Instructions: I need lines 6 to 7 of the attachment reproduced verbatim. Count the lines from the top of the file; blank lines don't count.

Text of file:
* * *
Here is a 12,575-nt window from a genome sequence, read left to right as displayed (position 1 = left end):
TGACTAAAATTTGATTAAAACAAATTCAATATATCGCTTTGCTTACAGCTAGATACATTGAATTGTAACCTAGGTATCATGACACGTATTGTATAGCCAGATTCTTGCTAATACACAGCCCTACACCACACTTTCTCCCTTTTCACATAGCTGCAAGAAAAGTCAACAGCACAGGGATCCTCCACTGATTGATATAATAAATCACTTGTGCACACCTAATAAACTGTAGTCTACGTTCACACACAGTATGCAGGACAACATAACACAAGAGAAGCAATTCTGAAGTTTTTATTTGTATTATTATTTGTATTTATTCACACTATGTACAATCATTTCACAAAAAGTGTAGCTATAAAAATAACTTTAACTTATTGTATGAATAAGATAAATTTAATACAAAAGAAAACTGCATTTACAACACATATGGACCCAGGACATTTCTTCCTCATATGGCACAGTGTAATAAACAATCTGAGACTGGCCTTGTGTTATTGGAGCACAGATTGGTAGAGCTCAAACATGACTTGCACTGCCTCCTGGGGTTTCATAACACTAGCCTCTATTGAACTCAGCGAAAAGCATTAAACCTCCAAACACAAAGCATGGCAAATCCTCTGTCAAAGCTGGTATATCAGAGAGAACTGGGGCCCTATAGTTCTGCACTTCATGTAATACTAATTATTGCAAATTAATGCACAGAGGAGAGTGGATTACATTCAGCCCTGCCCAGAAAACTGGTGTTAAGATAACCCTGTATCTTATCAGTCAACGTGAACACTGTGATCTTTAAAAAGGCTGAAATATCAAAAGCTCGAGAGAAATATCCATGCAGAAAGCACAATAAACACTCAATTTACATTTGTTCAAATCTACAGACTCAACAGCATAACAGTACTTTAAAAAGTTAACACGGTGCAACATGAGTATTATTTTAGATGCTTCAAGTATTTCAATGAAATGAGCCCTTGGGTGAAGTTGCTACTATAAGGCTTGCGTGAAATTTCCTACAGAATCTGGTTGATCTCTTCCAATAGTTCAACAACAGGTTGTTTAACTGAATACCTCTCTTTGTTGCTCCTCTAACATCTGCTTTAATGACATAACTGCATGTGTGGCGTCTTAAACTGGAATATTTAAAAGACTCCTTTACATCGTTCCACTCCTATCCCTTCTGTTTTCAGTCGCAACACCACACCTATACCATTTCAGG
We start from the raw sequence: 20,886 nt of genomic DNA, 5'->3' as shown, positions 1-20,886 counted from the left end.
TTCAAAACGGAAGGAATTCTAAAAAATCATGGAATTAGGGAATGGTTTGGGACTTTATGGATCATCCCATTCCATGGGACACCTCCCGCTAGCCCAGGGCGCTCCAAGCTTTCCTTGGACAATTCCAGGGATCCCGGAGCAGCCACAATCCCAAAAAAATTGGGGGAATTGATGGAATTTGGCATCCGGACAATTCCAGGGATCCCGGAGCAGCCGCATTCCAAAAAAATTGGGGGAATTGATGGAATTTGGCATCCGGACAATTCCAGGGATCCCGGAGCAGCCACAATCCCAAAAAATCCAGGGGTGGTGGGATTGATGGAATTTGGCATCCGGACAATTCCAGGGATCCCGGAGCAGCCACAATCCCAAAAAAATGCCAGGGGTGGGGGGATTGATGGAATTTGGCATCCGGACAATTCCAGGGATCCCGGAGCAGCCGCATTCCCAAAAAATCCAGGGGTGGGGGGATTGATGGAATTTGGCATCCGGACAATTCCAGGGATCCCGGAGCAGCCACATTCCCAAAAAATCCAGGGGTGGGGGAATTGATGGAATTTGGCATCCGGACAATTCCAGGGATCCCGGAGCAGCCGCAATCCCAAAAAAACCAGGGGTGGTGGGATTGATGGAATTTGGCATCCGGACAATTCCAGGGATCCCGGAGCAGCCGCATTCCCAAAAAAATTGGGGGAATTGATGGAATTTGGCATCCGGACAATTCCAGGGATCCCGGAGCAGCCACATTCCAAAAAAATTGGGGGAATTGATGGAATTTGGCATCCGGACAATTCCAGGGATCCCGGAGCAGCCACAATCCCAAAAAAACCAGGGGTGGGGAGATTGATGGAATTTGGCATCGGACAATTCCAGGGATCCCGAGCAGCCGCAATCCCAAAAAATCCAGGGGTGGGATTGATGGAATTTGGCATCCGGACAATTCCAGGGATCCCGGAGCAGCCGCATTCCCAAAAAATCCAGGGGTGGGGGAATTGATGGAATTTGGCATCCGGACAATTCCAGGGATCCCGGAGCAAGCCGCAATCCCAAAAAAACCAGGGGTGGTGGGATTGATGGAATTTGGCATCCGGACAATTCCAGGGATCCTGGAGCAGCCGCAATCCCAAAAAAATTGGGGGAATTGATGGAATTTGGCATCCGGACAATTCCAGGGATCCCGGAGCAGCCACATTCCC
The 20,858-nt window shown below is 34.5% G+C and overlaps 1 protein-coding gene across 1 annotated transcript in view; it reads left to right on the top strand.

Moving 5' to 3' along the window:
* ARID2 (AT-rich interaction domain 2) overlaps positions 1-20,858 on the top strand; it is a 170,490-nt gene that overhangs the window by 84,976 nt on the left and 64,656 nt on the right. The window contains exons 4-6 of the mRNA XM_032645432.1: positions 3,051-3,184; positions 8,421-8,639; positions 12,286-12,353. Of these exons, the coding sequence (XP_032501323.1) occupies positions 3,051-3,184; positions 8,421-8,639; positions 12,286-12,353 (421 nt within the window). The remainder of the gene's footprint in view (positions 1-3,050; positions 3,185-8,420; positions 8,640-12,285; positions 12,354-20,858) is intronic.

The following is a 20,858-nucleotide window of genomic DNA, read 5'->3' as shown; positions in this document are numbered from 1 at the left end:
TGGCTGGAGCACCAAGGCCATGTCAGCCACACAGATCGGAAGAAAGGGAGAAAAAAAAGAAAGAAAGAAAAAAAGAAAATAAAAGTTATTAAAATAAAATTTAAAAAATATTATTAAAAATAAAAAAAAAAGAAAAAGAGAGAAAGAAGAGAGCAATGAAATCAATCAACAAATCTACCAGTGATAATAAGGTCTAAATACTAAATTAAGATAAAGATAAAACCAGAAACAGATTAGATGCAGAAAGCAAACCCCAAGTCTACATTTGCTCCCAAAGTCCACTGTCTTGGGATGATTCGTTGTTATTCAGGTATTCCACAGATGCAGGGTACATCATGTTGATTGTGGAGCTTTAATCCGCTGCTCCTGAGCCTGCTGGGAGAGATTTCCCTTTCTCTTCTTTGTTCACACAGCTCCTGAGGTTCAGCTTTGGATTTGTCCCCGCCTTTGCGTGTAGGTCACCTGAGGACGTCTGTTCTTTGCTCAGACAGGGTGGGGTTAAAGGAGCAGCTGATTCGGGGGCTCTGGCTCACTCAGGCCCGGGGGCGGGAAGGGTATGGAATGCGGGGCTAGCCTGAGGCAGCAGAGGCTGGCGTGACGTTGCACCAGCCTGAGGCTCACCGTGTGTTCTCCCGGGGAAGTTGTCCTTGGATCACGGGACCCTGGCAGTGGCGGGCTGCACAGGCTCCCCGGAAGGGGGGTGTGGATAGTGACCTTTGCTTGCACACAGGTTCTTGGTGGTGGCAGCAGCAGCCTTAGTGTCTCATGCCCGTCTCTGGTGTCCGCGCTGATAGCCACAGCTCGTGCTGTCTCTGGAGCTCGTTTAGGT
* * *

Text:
Moving 5' to 3' along the window:
* ARID2 (AT-rich interaction domain 2) overlaps positions 1-20,858 on the top strand; it is a 170,490-nt gene that overhangs the window by 84,976 nt on the left and 64,656 nt on the right. The window contains exons 4-6 of the mRNA XM_032645432.1: positions 3,051-3,184; positions 8,421-8,639; positions 12,286-12,353. Of these exons, the coding sequence (XP_032501323.1) occupies positions 3,051-3,184; positions 8,421-8,639; positions 12,286-12,353 (421 nt within the window). The remainder of the gene's footprint in view (positions 1-3,050; positions 3,185-8,420; positions 8,640-12,285; positions 12,354-20,858) is intronic.